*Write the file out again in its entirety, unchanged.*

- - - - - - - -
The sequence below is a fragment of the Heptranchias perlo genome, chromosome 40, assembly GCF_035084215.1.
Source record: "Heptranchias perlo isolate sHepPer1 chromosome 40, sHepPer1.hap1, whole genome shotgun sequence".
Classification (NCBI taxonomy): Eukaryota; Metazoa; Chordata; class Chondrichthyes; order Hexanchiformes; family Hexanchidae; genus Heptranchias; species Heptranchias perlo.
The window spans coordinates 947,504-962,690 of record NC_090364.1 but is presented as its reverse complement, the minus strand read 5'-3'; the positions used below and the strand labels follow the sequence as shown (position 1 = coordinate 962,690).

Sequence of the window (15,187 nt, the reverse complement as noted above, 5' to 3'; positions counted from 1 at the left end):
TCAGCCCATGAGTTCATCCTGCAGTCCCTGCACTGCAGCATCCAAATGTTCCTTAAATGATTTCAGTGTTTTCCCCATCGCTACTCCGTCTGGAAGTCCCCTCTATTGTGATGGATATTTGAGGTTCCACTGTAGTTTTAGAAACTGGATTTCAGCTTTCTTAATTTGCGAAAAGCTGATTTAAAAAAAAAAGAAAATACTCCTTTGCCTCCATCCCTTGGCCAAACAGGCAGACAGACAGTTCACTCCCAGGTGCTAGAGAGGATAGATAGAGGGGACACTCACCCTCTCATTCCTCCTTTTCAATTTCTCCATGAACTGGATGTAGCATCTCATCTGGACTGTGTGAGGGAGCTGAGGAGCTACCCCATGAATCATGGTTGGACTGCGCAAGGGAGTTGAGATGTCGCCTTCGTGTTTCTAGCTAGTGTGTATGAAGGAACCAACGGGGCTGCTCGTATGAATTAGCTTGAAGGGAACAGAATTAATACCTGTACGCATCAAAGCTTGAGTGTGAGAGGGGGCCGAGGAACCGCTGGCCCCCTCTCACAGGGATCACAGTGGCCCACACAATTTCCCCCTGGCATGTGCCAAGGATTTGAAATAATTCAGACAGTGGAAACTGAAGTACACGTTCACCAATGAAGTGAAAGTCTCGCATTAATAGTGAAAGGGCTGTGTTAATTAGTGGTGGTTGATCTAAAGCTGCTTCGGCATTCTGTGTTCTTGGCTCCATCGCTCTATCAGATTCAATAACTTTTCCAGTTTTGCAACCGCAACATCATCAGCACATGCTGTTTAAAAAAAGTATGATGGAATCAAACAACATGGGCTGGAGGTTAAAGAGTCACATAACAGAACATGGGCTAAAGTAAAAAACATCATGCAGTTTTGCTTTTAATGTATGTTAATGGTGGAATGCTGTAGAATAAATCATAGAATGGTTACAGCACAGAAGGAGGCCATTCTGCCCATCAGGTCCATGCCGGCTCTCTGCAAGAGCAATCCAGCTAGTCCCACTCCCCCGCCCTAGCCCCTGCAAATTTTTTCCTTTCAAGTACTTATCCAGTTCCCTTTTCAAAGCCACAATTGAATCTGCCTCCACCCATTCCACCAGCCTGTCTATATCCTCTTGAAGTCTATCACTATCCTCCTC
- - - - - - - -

The sequence below is a fragment of the Heptranchias perlo genome, chromosome 40, assembly GCF_035084215.1.
Source record: "Heptranchias perlo isolate sHepPer1 chromosome 40, sHepPer1.hap1, whole genome shotgun sequence".
Classification (NCBI taxonomy): Eukaryota; Metazoa; Chordata; class Chondrichthyes; order Hexanchiformes; family Hexanchidae; genus Heptranchias; species Heptranchias perlo.
The window spans coordinates 947,504-962,690 of record NC_090364.1 but is presented as its reverse complement, the minus strand read 5'-3'; the positions used below and the strand labels follow the sequence as shown (position 1 = coordinate 962,690).

Sequence of the window (15,187 nt, the reverse complement as noted above, 5' to 3'; positions counted from 1 at the left end):
TCAGCCCATGAGTTCATCCTGCAGTCCCTGCACTGCAGCATCCAAATGTTCCTTAAATGATTTCAGTGTTTTCCCCATCGCTACTCCGTCTGGAAGTCCCCTCTATTGTGATGGATATTTGAGGTTCCACTGTAGTTTTAGAAACTGGATTTCAGCTTTCTTAATTTGCGAAAAGCTGATTTAAAAAAAAAAGAAAATACTCCTTTGCCTCCATCCCTTGGCCAAACAGGCAGACAGACAGTTCACTCCCAGGTGCTAGAGAGGATAGATAGAGGGGACACTCACCCTCTCATTCCTCCTTTTCAATTTCTCCATGAACTGGATGTAGCATCTCATCTGGACTGTGTGAGGGAGCTGAGGAGCTACCCCATGAATCATGGTTGGACTGCGCAAGGGAGTTGAGATGTCGCCTTCGTGTTTCTAGCTAGTGTGTATGAAGGAACCAACGGGGCTGCTCGTATGAATTAGCTTGAAGGGAACAGAATTAATACCTGTACGCATCAAAGCTTGAGTGTGAGAGGGGGCCGAGGAACCGCTGGCCCCCTCTCACAGGGATCACAGTGGCCCACACAATTTCCCCCTGGCATGTGCCAAGGATTTGAAATAATTCAGACAGTGGAAACTGAAGTACACGTTCACCAATGAAGTGAAAGTCTCGCATTAATAGTGAAAGGGCTGTGTTAATTAGTGGTGGTTGATCTAAAGCTGCTTCGGCATTCTGTGTTCTTGGCTCCATCGCTCTATCAGATTCAATAACTTTTCCAGTTTTGCAACCGCAACATCATCAGCACATGCTGTTTAAAAAAAGTATGATGGAATCAAACAACATGGGCTGGAGGTTAAAGAGTCACATAACAGAACATGGGCTAAAGTAAAAAACATCATGCAGTTTTGCTTTTAATGTATGTTAATGGTGGAATGCTGTAGAATAAATCATAGAATGGTTACAGCACAGAAGGAGGCCATTCTGCCCATCAGGTCCATGCCGGCTCTCTGCAAGAGCAATCCAGCTAGTCCCACTCCCCCGCCCTAGCCCCTGCAAATTTTTTCCTTTCAAGTACTTATCCAGTTCCCTTTTCAAAGCCACAATTGAATCTGCCTCCACCCATTCCACCAGCCTGTCTATATCCTCTTGAAGTCTATCACTATCCTCCTC